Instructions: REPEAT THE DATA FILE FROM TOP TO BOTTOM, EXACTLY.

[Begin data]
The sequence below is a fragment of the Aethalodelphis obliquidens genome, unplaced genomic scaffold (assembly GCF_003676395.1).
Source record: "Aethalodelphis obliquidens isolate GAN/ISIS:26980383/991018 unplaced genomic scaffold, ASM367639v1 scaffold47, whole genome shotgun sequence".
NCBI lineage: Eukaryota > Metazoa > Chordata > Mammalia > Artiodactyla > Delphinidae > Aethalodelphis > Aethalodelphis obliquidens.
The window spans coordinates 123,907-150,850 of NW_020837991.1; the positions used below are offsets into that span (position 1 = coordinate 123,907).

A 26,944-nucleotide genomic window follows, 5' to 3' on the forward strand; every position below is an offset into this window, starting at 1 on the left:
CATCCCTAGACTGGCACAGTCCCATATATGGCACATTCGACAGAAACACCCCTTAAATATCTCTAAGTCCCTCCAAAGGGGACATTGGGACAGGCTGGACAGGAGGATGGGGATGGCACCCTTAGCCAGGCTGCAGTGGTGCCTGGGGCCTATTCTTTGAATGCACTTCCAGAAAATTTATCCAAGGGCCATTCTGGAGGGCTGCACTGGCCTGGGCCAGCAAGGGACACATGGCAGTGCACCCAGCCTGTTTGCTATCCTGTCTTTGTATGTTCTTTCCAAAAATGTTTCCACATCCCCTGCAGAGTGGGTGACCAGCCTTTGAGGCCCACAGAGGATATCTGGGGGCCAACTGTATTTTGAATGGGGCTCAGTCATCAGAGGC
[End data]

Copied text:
The sequence below is a fragment of the Aethalodelphis obliquidens genome, unplaced genomic scaffold (assembly GCF_003676395.1).
Source record: "Aethalodelphis obliquidens isolate GAN/ISIS:26980383/991018 unplaced genomic scaffold, ASM367639v1 scaffold47, whole genome shotgun sequence".
NCBI lineage: Eukaryota > Metazoa > Chordata > Mammalia > Artiodactyla > Delphinidae > Aethalodelphis > Aethalodelphis obliquidens.
The window spans coordinates 123,907-150,850 of NW_020837991.1; the positions used below are offsets into that span (position 1 = coordinate 123,907).

A 26,944-nucleotide genomic window follows, 5' to 3' on the forward strand; every position below is an offset into this window, starting at 1 on the left:
CATCCCTAGACTGGCACAGTCCCATATATGGCACATTCGACAGAAACACCCCTTAAATATCTCTAAGTCCCTCCAAAGGGGACATTGGGACAGGCTGGACAGGAGGATGGGGATGGCACCCTTAGCCAGGCTGCAGTGGTGCCTGGGGCCTATTCTTTGAATGCACTTCCAGAAAATTTATCCAAGGGCCATTCTGGAGGGCTGCACTGGCCTGGGCCAGCAAGGGACACATGGCAGTGCACCCAGCCTGTTTGCTATCCTGTCTTTGTATGTTCTTTCCAAAAATGTTTCCACATCCCCTGCAGAGTGGGTGACCAGCCTTTGAGGCCCACAGAGGATATCTGGGGGCCAACTGTATTTTGAATGGGGCTCAGTCATCAGAGGC